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Americans ‘Financially Worse Off’ in 2022

By Andrew Moran

The percentage of US adults who reported feeling worse off financially rose to 35 percent in 2022, the highest level since the Federal Reserve (Fed) began tracking this data in 2014.

The Federal Reserve Board on May 22 released its “U.S. Household Economic Well-Being in 2022” report, an annual estimate of the financial well-being of adults and their families derived from the Survey of Household Economics and Decisions (SHED). Fed Governor Michelle Bowman said the data was important to help “clarify our understanding of the economic challenges facing US households.”

Data from the Fed showed that rampant price inflation hit households the hardest and weighed on their overall economic condition compared to last year, despite a strong labor market.

73 percent of adults said they were “doing well financially in 2022,” down 5 percent from last year. Thirty-five percent of adults admitted to being worse off financially, the highest figure since the series began nearly a decade ago.

In addition, more adults endured an increase in spending than an increase in income, with 40 percent telling the central bank that their household’s monthly expenses had increased over the past year, compared with 33 percent who reported an increase in monthly income. Almost a quarter of adults (23 percent) admitted that their expenses have increased, but their income has remained stable.

Inflation changed consumers’ spending and saving choices, with many saying they stopped buying or used less because of price pressures. More than half (51 percent) have reduced their savings in an inflationary climate.

Eggs in a Washington grocery store in January. 19, 2023. (Stephanie Reynolds/AFP via Getty Images)

The share of respondents who said they would cover a $400 emergency expense using cash or cash equivalents was 63 percent, down 5 percentage points.

The economic climate in 2022 also affected retirement goals, with 31 percent of non-retirees believing their retirement savings plan was on track, down from 40 percent in 2021.

“Building retirement savings can have an impact on financial well-being later in life,” Fed researchers said in the report. “79 percent of retirees said they were doing well financially. However, retirees who received income from sources such as wages, pensions or investments were much more likely to at least be doing well financially than those who had no private income.”

SHED data found that nearly two-thirds of renters could not afford a down payment, which affected their ability to purchase a residential property.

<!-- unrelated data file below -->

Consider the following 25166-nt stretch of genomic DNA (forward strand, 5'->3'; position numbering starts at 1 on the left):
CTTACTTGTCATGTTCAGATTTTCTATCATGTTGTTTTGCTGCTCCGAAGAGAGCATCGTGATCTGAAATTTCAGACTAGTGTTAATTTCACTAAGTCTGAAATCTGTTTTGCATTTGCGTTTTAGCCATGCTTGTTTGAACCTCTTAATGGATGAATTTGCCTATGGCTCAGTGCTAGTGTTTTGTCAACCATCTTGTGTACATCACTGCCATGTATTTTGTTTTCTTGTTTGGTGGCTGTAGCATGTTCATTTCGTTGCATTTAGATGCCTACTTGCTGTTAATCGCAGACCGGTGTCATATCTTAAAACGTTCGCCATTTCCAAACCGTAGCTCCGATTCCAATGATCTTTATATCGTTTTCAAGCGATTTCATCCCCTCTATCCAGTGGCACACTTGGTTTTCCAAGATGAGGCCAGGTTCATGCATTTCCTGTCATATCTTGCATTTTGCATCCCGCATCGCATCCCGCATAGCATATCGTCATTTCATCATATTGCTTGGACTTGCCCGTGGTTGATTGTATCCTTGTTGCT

“Some tenants reported having difficulty keeping up with their rent payments,” the Fed reported. “Seventeen percent of renters fell behind on their rent at some point in the last year.”

At the end of 2022, the median U.S. rent was $2,305, up nearly 5 percent from last year.

The rising cost of living kept many renters on the sidelines as the median sales price of homes for sale in the United States hit a record high of $480,000.

On the labor front, the numbers revealed a strong employment scene. One-third of adults received a raise or promotion, and 70 percent of those who asked for a raise received a raise.

According to the Bureau of Labor Statistics (BLS), real wage growth (adjusted for inflation) in 2022 was negative.

Will 2023 be better?

While the annual inflation rate slowed to below 5 percent in April, a wide range of reports indicated that Americans remain pessimistic about current economic conditions.

According to a new Gallup poll, 61 percent of respondents said inflation has caused financial hardship for their households. Furthermore, inflation at 35 percent is the most important financial problem facing their family today, followed by owning an apartment (11 percent), too much debt (9 percent), not having enough money or a low salary (7 percent).

“Even as inflation cools, the impact of continued high prices has exacerbated the financial pain Americans are feeling,” the polling firm said.

The CNBC All-America Economic Survey found that a record 69 percent of US adults had negative views of the current and future economy amid sticky inflation, recession fears and high borrowing costs.

Nearly 40 percent say their finances are in worse shape than a year ago, according to the New York Fed’s Survey of Consumer Expectations (SCE). A year later, inflation expectations will be 4.4 percent.

Similarly, a new survey from the National Association of Business Economics (NABE) reports that 98 percent of business forecasters expect inflation to remain above the central bank’s 2 percent target rate.

The March Survey of Economic Outlook (SEP) suggested that the Fed’s preferred inflation gauge, the personal consumption expenditures (PCE) price index, would ease to 3.3 percent in 2023 and 2.5 percent in 2024.

Economists say PCE is more accurate than CPI because the former is broader and includes spending by urban and rural consumers, employers and nonprofit organizations. PCE is also adjusted periodically to reflect current purchases and replacements.

But while Fed Chair Jerome Powell blamed negative supply shocks (energy and non-energy goods and labor) for inflation at the Thomas Laubach Research Conference’s “Outlook for Monetary Policy” discussion on May 19, some U.S. lawmakers say the central bank is integral to played a role. in raising inflation to the highest level in the last 40 years.

“The Fed’s monetary policy is one of the main drivers of inflation that we’re seeing,” said Rep. Brian Stiles (R-Wisc.) told The Epoch Times.

Jackson Richman contributed to this report.

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